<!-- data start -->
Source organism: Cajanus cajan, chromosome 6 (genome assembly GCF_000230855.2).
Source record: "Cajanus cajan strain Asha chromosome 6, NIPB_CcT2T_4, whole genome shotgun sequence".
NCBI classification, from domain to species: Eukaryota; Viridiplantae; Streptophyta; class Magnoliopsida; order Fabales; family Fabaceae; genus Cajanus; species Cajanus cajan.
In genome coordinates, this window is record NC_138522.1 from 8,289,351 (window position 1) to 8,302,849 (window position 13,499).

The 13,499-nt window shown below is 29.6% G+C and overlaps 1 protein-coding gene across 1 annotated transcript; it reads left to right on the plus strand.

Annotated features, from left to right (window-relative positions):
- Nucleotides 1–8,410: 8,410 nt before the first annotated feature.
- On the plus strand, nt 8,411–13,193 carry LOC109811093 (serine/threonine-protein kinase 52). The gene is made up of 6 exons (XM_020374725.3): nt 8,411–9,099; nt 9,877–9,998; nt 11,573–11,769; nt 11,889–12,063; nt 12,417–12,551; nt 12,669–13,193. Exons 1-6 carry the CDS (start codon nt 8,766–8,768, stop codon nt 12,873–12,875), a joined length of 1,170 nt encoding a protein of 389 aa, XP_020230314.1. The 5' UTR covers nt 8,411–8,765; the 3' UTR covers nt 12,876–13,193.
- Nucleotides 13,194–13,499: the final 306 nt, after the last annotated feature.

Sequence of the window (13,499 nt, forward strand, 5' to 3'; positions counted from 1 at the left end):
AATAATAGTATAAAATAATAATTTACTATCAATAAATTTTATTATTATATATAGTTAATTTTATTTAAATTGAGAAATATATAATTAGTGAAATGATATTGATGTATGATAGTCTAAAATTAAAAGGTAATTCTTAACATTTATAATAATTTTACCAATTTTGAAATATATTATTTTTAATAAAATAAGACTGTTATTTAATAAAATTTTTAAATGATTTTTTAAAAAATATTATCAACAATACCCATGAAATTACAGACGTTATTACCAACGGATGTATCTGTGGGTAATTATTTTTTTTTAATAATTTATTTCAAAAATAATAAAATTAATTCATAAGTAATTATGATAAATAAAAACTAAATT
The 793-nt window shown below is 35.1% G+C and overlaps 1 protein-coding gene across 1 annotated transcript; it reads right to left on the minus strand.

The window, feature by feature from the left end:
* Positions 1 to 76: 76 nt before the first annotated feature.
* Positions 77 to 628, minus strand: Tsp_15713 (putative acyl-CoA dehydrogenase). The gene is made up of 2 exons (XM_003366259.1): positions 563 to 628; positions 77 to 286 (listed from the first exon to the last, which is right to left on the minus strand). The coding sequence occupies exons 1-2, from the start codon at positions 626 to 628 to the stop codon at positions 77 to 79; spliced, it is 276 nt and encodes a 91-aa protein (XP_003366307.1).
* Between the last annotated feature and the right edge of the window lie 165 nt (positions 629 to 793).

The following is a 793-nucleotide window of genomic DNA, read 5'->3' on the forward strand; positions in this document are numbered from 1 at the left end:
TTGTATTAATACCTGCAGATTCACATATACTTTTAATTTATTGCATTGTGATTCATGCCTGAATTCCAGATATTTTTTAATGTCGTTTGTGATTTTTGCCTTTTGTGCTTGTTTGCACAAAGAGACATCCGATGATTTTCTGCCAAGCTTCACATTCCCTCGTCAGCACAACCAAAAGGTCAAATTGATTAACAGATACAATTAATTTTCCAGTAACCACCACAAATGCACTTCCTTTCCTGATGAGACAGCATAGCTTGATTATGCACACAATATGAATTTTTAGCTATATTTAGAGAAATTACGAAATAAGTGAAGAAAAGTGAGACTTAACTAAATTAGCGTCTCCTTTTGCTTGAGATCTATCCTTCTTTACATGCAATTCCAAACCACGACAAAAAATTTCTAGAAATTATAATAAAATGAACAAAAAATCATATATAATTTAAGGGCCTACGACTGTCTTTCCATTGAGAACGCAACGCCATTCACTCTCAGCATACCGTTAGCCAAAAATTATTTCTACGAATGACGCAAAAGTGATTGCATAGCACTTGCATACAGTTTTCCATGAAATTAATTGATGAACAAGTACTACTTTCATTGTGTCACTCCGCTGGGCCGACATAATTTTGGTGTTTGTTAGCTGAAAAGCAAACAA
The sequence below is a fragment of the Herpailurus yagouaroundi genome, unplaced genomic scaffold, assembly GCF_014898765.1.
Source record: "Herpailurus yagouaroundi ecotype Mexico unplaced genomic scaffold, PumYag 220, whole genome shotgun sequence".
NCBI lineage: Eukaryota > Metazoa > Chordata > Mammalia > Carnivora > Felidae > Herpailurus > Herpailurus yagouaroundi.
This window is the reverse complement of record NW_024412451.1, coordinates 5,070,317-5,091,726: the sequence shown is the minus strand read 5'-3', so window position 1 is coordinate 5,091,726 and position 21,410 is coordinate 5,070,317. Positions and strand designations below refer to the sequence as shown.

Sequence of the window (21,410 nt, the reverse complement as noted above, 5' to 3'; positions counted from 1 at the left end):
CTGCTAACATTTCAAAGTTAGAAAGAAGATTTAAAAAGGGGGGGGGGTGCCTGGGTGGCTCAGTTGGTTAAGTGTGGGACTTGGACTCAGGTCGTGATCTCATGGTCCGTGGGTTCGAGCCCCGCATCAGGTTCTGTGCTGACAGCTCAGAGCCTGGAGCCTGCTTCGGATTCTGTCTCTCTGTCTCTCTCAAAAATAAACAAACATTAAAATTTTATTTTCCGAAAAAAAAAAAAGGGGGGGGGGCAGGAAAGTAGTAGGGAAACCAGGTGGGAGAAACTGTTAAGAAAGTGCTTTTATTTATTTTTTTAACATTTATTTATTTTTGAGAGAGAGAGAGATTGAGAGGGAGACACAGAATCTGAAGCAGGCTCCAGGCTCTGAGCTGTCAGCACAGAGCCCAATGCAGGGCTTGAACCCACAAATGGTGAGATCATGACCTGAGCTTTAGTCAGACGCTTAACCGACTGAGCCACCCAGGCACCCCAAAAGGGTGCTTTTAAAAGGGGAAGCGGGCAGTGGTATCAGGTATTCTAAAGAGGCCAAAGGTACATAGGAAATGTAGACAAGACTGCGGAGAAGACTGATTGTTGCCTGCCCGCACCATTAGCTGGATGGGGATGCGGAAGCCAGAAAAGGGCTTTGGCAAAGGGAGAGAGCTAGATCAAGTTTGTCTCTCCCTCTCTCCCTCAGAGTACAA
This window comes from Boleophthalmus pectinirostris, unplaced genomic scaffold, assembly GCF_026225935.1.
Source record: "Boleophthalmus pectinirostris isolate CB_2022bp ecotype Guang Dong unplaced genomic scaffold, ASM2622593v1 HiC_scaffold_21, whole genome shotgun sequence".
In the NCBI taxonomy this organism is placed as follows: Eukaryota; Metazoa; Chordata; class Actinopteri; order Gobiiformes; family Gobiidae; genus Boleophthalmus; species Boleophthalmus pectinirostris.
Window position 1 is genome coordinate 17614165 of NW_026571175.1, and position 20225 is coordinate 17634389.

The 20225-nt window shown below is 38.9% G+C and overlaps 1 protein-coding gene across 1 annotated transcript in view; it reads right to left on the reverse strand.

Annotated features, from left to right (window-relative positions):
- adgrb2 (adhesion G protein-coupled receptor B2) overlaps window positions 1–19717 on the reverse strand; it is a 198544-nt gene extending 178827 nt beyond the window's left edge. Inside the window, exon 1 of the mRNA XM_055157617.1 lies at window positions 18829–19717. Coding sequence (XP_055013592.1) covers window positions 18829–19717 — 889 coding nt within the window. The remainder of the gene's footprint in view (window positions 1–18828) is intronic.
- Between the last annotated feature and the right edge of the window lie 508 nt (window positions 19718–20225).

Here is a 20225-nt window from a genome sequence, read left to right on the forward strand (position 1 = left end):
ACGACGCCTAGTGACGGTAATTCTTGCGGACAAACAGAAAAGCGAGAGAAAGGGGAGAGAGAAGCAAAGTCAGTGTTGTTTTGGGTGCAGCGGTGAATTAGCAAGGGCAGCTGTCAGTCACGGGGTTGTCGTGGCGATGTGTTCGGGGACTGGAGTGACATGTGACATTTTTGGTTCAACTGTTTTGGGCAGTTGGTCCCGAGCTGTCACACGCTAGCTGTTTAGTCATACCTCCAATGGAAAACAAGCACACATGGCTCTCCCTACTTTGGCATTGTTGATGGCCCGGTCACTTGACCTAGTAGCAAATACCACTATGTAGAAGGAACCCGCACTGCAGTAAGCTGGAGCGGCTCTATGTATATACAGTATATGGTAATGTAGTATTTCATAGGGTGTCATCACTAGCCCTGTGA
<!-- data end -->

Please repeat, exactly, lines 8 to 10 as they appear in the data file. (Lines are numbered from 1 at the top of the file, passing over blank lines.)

- On the plus strand, nt 8,411–13,193 carry LOC109811093 (serine/threonine-protein kinase 52). The gene is made up of 6 exons (XM_020374725.3): nt 8,411–9,099; nt 9,877–9,998; nt 11,573–11,769; nt 11,889–12,063; nt 12,417–12,551; nt 12,669–13,193. Exons 1-6 carry the CDS (start codon nt 8,766–8,768, stop codon nt 12,873–12,875), a joined length of 1,170 nt encoding a protein of 389 aa, XP_020230314.1. The 5' UTR covers nt 8,411–8,765; the 3' UTR covers nt 12,876–13,193.
- Nucleotides 13,194–13,499: the final 306 nt, after the last annotated feature.

Sequence of the window (13,499 nt, forward strand, 5' to 3'; positions counted from 1 at the left end):